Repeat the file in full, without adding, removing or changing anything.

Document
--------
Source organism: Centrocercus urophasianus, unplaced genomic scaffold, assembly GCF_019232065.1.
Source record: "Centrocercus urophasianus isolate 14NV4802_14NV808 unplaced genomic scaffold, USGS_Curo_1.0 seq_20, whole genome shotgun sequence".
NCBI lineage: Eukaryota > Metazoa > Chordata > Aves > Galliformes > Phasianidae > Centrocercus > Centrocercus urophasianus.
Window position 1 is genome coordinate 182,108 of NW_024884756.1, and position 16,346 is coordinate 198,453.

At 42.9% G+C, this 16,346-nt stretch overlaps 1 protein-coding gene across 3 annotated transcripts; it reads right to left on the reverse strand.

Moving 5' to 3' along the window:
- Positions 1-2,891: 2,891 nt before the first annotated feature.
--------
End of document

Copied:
Source organism: Centrocercus urophasianus, unplaced genomic scaffold, assembly GCF_019232065.1.
Source record: "Centrocercus urophasianus isolate 14NV4802_14NV808 unplaced genomic scaffold, USGS_Curo_1.0 seq_20, whole genome shotgun sequence".
NCBI lineage: Eukaryota > Metazoa > Chordata > Aves > Galliformes > Phasianidae > Centrocercus > Centrocercus urophasianus.
Window position 1 is genome coordinate 182,108 of NW_024884756.1, and position 16,346 is coordinate 198,453.

At 42.9% G+C, this 16,346-nt stretch overlaps 1 protein-coding gene across 3 annotated transcripts; it reads right to left on the reverse strand.

Moving 5' to 3' along the window:
- Positions 1-2,891: 2,891 nt before the first annotated feature.